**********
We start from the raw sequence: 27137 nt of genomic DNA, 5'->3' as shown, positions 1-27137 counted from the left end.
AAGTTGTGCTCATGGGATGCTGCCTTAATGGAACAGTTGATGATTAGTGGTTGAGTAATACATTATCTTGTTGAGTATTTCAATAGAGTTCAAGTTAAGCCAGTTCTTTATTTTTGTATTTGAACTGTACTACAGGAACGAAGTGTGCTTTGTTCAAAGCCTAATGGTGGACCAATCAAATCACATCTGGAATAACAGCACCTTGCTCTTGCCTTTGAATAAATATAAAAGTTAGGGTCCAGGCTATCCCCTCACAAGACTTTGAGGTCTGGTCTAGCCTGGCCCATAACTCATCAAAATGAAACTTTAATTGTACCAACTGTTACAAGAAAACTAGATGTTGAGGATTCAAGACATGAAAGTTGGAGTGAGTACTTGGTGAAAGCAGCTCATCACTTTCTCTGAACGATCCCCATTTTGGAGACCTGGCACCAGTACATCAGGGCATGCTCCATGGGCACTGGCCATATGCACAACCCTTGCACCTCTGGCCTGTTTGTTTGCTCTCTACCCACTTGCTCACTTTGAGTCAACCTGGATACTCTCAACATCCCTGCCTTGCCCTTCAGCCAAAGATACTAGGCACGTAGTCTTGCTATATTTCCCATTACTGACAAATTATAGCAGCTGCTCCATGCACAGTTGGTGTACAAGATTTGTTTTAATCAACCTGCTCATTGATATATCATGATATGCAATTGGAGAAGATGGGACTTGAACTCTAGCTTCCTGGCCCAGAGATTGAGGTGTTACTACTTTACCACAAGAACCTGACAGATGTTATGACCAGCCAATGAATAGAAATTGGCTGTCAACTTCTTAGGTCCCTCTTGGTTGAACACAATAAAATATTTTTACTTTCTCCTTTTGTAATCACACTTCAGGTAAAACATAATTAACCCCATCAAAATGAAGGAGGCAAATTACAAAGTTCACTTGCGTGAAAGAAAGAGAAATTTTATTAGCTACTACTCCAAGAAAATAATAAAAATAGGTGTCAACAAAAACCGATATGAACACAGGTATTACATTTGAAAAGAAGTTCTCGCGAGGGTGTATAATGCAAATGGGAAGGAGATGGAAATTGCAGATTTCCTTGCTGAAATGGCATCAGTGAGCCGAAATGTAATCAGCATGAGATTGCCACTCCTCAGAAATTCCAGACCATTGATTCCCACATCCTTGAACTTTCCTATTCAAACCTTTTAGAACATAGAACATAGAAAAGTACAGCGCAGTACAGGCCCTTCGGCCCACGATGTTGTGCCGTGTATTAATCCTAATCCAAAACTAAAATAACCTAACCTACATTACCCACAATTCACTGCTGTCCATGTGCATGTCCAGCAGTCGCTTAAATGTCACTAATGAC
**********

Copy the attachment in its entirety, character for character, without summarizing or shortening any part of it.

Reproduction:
We start from the raw sequence: 27137 nt of genomic DNA, 5'->3' as shown, positions 1-27137 counted from the left end.
AAGTTGTGCTCATGGGATGCTGCCTTAATGGAACAGTTGATGATTAGTGGTTGAGTAATACATTATCTTGTTGAGTATTTCAATAGAGTTCAAGTTAAGCCAGTTCTTTATTTTTGTATTTGAACTGTACTACAGGAACGAAGTGTGCTTTGTTCAAAGCCTAATGGTGGACCAATCAAATCACATCTGGAATAACAGCACCTTGCTCTTGCCTTTGAATAAATATAAAAGTTAGGGTCCAGGCTATCCCCTCACAAGACTTTGAGGTCTGGTCTAGCCTGGCCCATAACTCATCAAAATGAAACTTTAATTGTACCAACTGTTACAAGAAAACTAGATGTTGAGGATTCAAGACATGAAAGTTGGAGTGAGTACTTGGTGAAAGCAGCTCATCACTTTCTCTGAACGATCCCCATTTTGGAGACCTGGCACCAGTACATCAGGGCATGCTCCATGGGCACTGGCCATATGCACAACCCTTGCACCTCTGGCCTGTTTGTTTGCTCTCTACCCACTTGCTCACTTTGAGTCAACCTGGATACTCTCAACATCCCTGCCTTGCCCTTCAGCCAAAGATACTAGGCACGTAGTCTTGCTATATTTCCCATTACTGACAAATTATAGCAGCTGCTCCATGCACAGTTGGTGTACAAGATTTGTTTTAATCAACCTGCTCATTGATATATCATGATATGCAATTGGAGAAGATGGGACTTGAACTCTAGCTTCCTGGCCCAGAGATTGAGGTGTTACTACTTTACCACAAGAACCTGACAGATGTTATGACCAGCCAATGAATAGAAATTGGCTGTCAACTTCTTAGGTCCCTCTTGGTTGAACACAATAAAATATTTTTACTTTCTCCTTTTGTAATCACACTTCAGGTAAAACATAATTAACCCCATCAAAATGAAGGAGGCAAATTACAAAGTTCACTTGCGTGAAAGAAAGAGAAATTTTATTAGCTACTACTCCAAGAAAATAATAAAAATAGGTGTCAACAAAAACCGATATGAACACAGGTATTACATTTGAAAAGAAGTTCTCGCGAGGGTGTATAATGCAAATGGGAAGGAGATGGAAATTGCAGATTTCCTTGCTGAAATGGCATCAGTGAGCCGAAATGTAATCAGCATGAGATTGCCACTCCTCAGAAATTCCAGACCATTGATTCCCACATCCTTGAACTTTCCTATTCAAACCTTTTAGAACATAGAACATAGAAAAGTACAGCGCAGTACAGGCCCTTCGGCCCACGATGTTGTGCCGTGTATTAATCCTAATCCAAAACTAAAATAACCTAACCTACATTACCCACAATTCACTGCTGTCCATGTGCATGTCCAGCAGTCGCTTAAATGTCACTAATGAC